On Friday, a federal appeals court heard arguments over the constitutionality of two Maryland ordinances which require crisis pregnancy centers (CPCs) to provide clear and public information regarding the services they offer to women.
For those who are unaware of them, CPCs are anti-abortion organizations masquerading as women’s healthcare centers. They often use misleading advertisements to attract women seeking abortion advice, then impose their anti-abortion agenda on them–often by telling women outright lies about abortion. CPCs tend to be religiously driven and affiliated with anti-choice organizations; many do not offer any medical services at all.
Baltimore Ordinance 09-0406, which requires CPCs to display “a disclaimer … that the center does not provide or make referral for abortion or birth control services,” was signed into law in December 2009. However, it has remained in limbo since January 2011 when Judge Marvin Garbis ruled that the ordinance violates the freedom of speech clause of the U.S. Constitution and therefore cannot be enforced.
The second law (Montgomery Ordinance 16-1252) covers the Maryland county of Montgomery, which includes such cities as Rockville, Bethesda and Silver Spring, and has a slightly different focus: It requires CPCs to display bilingual (English/Spanish) signs which disclose that “the center does not have a licensed medical professional on staff” and state that the “Montgomery County Health Officer encourages women who are or may be pregnant to consult with a licensed health care provider.” While Judge Deborah Chasanow upheld the requirement that a facility marketing itself as a medical center for women should actually have medical professionals onsite, the judge also ruled that forcing CPCs to display signs advising women to consult a medical professional is in violation of the First Amendment. She has placed this aspect of the ordinance on hold pending a lawsuit against the county brought by a local CPC.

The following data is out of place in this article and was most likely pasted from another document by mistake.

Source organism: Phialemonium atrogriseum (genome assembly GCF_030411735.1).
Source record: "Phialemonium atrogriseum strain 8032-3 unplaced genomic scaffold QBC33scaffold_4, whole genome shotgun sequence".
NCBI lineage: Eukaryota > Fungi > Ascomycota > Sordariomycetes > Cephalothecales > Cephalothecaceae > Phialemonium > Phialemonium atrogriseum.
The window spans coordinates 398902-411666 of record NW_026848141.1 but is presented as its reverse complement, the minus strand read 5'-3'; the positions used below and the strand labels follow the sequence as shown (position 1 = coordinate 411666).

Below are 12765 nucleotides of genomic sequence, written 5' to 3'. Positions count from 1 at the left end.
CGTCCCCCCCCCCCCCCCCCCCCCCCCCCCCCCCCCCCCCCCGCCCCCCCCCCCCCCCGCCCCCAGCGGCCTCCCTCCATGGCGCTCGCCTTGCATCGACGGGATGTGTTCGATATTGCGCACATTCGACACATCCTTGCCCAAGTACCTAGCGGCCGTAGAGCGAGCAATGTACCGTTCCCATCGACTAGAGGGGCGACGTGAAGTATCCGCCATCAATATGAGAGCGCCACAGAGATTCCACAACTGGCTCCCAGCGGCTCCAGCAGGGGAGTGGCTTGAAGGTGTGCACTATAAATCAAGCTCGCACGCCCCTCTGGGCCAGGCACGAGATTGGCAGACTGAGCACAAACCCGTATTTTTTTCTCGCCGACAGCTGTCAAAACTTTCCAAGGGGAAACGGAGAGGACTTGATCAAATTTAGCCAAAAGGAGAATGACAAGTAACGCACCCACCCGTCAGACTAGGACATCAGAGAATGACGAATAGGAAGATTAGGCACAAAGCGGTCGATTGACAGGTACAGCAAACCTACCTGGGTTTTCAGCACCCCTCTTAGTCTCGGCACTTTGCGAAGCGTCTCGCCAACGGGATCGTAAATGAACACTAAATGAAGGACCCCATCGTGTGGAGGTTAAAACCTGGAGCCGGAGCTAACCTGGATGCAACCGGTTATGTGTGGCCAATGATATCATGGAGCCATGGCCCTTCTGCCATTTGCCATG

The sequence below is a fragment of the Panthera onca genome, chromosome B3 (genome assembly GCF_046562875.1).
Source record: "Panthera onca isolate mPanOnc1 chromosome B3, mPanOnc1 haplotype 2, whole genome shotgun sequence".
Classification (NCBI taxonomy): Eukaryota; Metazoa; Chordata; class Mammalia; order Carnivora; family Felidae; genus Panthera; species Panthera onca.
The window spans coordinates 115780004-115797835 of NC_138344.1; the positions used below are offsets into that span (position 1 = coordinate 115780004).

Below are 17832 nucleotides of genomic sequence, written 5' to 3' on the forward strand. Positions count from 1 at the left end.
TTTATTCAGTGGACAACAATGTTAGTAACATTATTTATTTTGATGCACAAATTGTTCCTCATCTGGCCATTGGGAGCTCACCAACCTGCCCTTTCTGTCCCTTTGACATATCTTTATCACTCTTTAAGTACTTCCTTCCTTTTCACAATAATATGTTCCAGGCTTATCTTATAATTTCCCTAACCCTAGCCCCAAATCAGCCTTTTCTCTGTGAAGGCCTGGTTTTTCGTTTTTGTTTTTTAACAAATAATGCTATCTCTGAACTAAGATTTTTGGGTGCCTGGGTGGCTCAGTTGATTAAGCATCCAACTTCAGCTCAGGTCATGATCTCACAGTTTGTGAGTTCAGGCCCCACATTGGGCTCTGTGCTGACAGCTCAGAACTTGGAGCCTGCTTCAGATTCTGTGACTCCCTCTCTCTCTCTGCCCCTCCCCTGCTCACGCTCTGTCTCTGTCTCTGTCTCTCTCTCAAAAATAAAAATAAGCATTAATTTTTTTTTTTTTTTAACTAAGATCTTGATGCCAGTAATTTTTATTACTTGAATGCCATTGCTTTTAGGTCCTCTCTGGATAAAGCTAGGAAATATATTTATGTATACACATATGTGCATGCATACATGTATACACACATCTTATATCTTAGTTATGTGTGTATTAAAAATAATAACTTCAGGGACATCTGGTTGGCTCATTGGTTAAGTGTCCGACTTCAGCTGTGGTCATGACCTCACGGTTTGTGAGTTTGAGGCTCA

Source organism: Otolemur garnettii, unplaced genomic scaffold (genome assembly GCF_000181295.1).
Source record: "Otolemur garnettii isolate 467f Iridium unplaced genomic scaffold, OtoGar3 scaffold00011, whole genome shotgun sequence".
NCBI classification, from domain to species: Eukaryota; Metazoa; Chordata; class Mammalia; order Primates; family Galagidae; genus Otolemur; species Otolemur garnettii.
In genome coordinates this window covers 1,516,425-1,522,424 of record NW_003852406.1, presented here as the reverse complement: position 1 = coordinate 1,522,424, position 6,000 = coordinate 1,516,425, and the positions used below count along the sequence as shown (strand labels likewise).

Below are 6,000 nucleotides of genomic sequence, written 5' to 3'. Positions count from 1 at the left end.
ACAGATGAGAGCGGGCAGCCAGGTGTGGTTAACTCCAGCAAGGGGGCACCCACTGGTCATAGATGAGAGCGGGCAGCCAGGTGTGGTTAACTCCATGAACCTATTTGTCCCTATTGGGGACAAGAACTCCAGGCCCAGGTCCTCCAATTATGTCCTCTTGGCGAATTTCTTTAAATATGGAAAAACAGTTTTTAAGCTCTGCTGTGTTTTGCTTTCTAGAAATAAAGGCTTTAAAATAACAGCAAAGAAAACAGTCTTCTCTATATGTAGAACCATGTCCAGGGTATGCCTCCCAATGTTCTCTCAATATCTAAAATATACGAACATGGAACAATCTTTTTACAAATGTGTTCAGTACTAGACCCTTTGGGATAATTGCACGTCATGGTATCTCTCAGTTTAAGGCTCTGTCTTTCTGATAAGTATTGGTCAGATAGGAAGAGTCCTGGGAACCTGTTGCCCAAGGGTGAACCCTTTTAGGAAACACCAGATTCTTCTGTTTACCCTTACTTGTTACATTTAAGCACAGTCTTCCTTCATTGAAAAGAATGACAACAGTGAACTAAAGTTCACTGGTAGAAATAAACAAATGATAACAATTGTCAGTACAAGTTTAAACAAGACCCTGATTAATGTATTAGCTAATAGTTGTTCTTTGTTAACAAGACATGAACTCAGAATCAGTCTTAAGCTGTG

It is difficult to predict whether the ordinances will survive the legal challenges. Despite a lawsuit brought by a local CPC, San Francisco’s Pregnancy Information Disclosure and Protection Ordinance, passed in November 2011, remains in effect. However, a similar bill proposed in New York City by council member Jessica Lapin was blocked by a federal judge in July 2011.
The federal court is expected to take several weeks to deliver its verdict on the two Maryland ordinances.
Image courtesy of the Feminist Majority Foundation’s Choices Campus Blog.